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PATH to use Gates gift to help poor nations make flu vaccine

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  • PATH to use Gates gift to help poor nations make flu vaccine


    Seattle-based PATH has received $39 million from the Bill & Melinda Gates Foundation to help poor countries explore using new technologies to rapidly and cheaply develop their own supply of flu vaccines in preparation for a severe influenza pandemic.

    "There's a tremendous amount of money already being put into (creating a vaccine for pandemic flu), but those funds are not being used to address the needs of the developing world," said Dr. John Boslego, director of vaccine development at PATH. "Our target population is in poor countries."

    The looming threat of a severe form of flu, spawned by a mutated bird flu virus, that could kill tens of millions of people has prompted a flurry of research by drug firms and the biomedical community aimed at finding a new, faster method for making flu vaccines.

    The standard method of flu vaccine production today is based on growing the vaccine in lab cultures made from chicken eggs. It takes months to develop a vaccine once the flu strain is identified. And if a new, deadlier flu does arise from a mutated strain of bird flu, the archaic, poultry-based vaccine production system would itself be at risk for the infection.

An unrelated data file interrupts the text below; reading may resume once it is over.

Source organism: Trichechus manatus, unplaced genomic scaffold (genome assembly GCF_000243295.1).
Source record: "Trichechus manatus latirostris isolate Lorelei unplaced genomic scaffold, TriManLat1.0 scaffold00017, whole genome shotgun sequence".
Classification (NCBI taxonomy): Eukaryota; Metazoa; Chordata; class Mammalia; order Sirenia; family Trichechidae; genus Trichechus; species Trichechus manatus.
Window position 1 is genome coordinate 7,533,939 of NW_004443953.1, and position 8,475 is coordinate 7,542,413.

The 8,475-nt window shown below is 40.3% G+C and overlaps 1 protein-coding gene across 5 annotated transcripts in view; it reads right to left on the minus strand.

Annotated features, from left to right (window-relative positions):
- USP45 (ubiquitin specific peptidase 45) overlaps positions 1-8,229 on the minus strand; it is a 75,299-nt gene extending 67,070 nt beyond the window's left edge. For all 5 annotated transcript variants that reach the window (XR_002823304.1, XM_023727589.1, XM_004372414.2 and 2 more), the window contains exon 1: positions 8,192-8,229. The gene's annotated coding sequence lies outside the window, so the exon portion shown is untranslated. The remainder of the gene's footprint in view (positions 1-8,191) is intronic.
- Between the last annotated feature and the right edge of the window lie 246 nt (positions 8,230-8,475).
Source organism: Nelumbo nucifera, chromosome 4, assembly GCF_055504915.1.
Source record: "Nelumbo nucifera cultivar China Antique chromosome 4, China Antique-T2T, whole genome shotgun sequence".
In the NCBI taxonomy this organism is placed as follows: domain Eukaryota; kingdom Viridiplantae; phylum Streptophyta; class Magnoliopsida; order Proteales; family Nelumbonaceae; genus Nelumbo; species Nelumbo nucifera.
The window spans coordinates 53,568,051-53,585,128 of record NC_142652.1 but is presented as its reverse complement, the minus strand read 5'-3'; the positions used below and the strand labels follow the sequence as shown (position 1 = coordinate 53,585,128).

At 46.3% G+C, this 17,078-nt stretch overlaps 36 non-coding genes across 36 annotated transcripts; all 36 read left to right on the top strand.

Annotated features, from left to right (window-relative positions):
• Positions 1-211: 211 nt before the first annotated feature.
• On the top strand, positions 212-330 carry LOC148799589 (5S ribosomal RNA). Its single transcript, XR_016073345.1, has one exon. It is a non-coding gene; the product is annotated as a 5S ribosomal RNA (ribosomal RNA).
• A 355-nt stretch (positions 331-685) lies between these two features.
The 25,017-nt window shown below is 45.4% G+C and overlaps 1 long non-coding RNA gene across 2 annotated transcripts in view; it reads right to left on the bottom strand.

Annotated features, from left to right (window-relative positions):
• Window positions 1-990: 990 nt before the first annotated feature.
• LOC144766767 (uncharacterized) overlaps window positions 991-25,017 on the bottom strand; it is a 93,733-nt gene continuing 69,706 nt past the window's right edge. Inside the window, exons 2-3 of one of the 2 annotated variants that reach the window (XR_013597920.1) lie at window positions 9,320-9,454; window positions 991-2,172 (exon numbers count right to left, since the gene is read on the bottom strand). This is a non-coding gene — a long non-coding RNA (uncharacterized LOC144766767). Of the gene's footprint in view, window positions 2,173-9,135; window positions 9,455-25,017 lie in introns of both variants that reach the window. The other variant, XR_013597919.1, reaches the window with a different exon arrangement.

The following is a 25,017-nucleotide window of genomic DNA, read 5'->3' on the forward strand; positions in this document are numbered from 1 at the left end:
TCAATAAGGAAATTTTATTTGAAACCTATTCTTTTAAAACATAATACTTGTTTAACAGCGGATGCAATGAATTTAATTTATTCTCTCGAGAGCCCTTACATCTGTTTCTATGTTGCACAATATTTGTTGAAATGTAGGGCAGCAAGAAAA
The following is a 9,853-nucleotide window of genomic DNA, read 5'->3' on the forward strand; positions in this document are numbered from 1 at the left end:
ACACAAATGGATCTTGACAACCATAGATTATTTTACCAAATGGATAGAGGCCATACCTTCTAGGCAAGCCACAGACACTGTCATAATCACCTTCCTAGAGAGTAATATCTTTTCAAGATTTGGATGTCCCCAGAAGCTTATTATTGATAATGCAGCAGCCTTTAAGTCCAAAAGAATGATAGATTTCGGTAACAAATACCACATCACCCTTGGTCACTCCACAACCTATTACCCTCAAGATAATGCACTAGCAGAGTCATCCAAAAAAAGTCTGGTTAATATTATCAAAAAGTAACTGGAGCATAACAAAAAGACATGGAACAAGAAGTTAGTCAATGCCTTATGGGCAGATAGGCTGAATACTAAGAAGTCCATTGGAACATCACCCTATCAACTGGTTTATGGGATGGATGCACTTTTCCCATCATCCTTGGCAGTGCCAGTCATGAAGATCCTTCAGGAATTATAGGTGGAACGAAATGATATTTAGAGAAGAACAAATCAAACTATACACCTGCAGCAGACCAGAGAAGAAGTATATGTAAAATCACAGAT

Today, the drug industry produces about 400 million doses of vaccine to provide routine immunization against flu. A pandemic would require anywhere from 7 billion to 14 billion doses of flu vaccine if the goal were to completely protect against the disease.

    "A global flu pandemic will require a global response," said Dr. Gina Rabinovitch, head of development for the global health program at the Gates Foundation. The pandemic could begin in a developing country, Rabinovitch said, with the rest of the world's fate to some extent determined by that poor nation's ability to respond to the outbreak.

    Scientists worldwide are exploring new approaches, such as genetic engineering, to come up with faster, more accurate methods of flu vaccine development. But most of the efforts are aimed at supplying wealthy nations with enough flu vaccine to protect their own populations -- and at a price dictated by the Western pharmaceutical market.

    If poor countries are to respond in a pandemic, Boslego said they would have to be able to supply themselves with the flu vaccine at a cost of only pennies per dose.

    "Our ultimate goal here is to get these vaccines made in these countries," he said.

    PATH has done this before, helping poor or middle-income countries start their own vaccine-production operations against neglected diseases such as Japanese encephalitis, meningococcal strains specific to Africa and rotavirus.

    "New, affordable vaccines are urgently needed to protect developing country populations and strengthen worldwide efforts to contain an outbreak," said Dr. Marie-Paule Kieny, a vaccine expert at the World Health Organization.

    PATH plans to use the $39 million over the next three to four years to establish vaccine-development partnerships, both public and private, in low- and middle-income countries.
    "The next major advancement in the health of American people will be determined by what the individual is willing to do for himself"-- John Knowles, Former President of the Rockefeller Foundation